The other things in Bob's vase (combined with the Pickwick crocuses) are some daffodil and sweet box (Sarcocca hookeriana) foliage. The latter is blooming right now and making the garden swooningly fragrant.

Tuesday, February 21, 2012

February 21, 2012 -- shuffle

I just shuffled some things around on the windowsill this afternoon--moved all my blanched collard leaves into a single bowl, moved some hellebore flowers from a pitcher into a clay cup, and added some sensitive fern pinnacles (the brown reproductive structures) to a bottle of Lenten roses. Gave everything some fresh water (and gave some stems a fresh cut to perk them up), but I haven't fiddled with the green stinking hellebore flowers in the tall yellow pitcher, and they are sagging (which is unusual because they usually last a really long time).

Here are the stacked bowls with blanched collard leaves in them.

And here's the clay cup with some stinking hellebore flowers in it. I noticed these cups on the pantry shelf this weekend and realized I never used them. Might as well turn them into vases.

Monday, February 20, 2012

February 20, 2012 -- daffodils and snow!

Daffodils inside, snow outside! Too wonderful (although hard to photograph). I picked the daffodils yesterday before it snowed and put them in the windowsill with (left to right), a vase of scented geranium leaves; a tall yellow pitcher containing green hellebore flowers, a stalk of mahonia flowers (with leaves removed), and some February Gold daffodils; a small orange pitcher with green hellebore flowers stuffed in the snout; a red vase with some green-striped chopsticks standing up in it; and a little bowl with two big yellow daffodil flowers supported on two parallel chopsticks.

This morning it was just wild walking on a snowy path and listening to spring peepers singing in the ditches at the same time. That (and daffodils blooming in the snow) is February.

Sunday, February 19, 2012

February 19, 2012-- Lenten roses + collard core

Ah, these colors. I picked the Lenten roses in the snow, and as they thawed in the house, drops of water dripped from their petals. So beautiful.

And in the bowl on the left is something else with amazing color--its the center leaves and core of a hunk of collard greens. They are blanched because they never saw the sun. Below is a close-up of the most central part. I couldn't decide whether to use these blanced leaves in my collard cole slaw or to display them on the windowsill. (I have a feeling they may be a delicacy, but it's actually the nice, dark, outer leaves that seem most appropriate for collard cole slaw.) At any rate, I used the blanched leaves, plus this gorgous core, for display rather than food, but, boy, is their color yummy--and so beautiful with the Lenten roses.

Saturday, February 18, 2012

February 18, 2012 -- more mahonia

I cheated again today and extended the windowsill with a table. That's because I wanted to use Mahonia again, and it's just too big for most containers small enough to sit in a windowsill. This glass vase includes two hunks of mahonia (it's yellow blooms show up not at all in the phtos) and a bunch of redtwig dogwood stems that were leftover from pruning today.

Friday, February 17, 2012

February 17, 2012 -- a quickie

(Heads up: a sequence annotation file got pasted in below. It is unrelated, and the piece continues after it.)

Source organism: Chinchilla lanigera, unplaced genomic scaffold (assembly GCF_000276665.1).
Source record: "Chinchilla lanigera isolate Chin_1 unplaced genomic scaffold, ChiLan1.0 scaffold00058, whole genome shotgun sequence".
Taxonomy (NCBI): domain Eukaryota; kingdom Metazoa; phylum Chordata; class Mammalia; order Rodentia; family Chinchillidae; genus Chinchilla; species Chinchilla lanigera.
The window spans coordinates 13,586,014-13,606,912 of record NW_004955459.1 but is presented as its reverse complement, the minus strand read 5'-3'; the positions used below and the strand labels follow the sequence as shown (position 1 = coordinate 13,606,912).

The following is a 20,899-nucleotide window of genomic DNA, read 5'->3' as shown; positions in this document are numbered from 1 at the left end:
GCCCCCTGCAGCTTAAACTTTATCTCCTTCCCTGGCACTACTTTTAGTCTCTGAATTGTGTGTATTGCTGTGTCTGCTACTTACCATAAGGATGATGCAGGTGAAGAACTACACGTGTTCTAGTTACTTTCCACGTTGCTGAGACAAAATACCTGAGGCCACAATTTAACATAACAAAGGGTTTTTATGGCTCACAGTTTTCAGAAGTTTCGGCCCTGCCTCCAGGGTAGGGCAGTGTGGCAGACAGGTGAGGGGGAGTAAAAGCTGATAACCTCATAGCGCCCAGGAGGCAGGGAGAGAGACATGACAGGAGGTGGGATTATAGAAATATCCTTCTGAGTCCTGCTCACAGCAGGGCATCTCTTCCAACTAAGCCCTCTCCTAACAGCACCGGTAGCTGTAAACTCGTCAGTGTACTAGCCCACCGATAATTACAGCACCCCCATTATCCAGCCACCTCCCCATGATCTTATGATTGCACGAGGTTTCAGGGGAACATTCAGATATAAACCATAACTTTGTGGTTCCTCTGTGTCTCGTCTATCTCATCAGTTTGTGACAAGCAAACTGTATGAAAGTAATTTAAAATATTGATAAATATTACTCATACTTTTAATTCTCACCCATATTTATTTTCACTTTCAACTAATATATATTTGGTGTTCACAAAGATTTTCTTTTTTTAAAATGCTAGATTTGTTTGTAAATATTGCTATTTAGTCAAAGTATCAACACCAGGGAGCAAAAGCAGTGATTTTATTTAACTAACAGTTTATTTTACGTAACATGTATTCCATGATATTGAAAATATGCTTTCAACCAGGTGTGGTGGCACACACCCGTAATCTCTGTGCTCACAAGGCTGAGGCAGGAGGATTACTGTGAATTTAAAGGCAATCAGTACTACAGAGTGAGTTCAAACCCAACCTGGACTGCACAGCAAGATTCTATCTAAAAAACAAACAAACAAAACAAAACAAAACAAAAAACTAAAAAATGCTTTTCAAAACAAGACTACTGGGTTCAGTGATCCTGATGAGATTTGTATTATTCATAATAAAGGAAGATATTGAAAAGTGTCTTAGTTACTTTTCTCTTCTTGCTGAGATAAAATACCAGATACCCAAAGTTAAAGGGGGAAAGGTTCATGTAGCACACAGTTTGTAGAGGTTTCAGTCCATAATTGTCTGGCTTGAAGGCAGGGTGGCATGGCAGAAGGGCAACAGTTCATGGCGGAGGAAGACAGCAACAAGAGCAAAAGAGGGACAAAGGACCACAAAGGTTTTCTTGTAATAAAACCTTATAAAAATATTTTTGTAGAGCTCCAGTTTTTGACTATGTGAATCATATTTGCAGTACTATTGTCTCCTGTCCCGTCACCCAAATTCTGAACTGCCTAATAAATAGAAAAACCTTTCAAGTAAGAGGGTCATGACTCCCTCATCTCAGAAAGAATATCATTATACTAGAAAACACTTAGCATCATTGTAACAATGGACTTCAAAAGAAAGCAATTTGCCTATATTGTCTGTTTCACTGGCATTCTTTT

There is always something driving an arrangement--a vase you want to use, a piece of plant material you want to save. a flower you want to showcase. But the driving force behind my windowsill arrangement today was this: I needed to create something quickly, because I was out of steam. I gardened all day doing mostly unpleasant stuff (pruning rugosa roses and clearing creeping Charlie from around their stems), and even though it was a beautiful day to be outside, I was ready to come in and collapse. I gave myself about 5 minutes to pull off a windowsill arrangement, and this was the result: a gourd within a gourd (I had nested those gourds together months ago, so that was already done) with a stem of Mahonia bealii tucked underneath. Voila--instant arrangement. I like having used the Mahonia, because it's so wonderfully fragrant right now, and I like the way the outdoors appears outside the window in this photo. It looks almost spring green, and while that's an illusion (there are evergreen hollies outside the window), it is beginning to feel green outside.

Thursday, February 16, 2012

February 16, 2012 --nest and honeysuckle

"That's pretty" John said when he walked into the kitchen and saw this nest + honeysuckle + quince and Lenten rose on the windowsill. John doesn't gush or compliment much, so it warmed my heart to have him enjoy the arrangement. Especially because I'd been struggling with it. And because this is a real ARRANGEMENT. (It's way too complicated and took too much time to qualify as a windowsill arrangement. It started off with a simple idea: combine honeysuckle vine from Feb.8 with nest I found when pruning roses yesterday, but... yikes! Nothing seemed to want to stay where I wanted it and by the time I'd finished this I had an incredible mess in the sink, as well as an ARRANGEMENT that had required floral foam. And, as if to prove that difficulty attracts difficulty, I couldn't photograph this well because the Moiree effect was kicking in (that's the photographic phenomenon that makes a window screen go wavy.) Good grief! Here's the best I could do to photograph the entire ARRANGEMENT,

Wednesday, February 15, 2012

February 15, 2012 -- so green

If you could smell what's in this green vase, the contents would be enough, without embellishment, to be satisfying : many scented geranium leaves with one cluster of green hellebore flowers.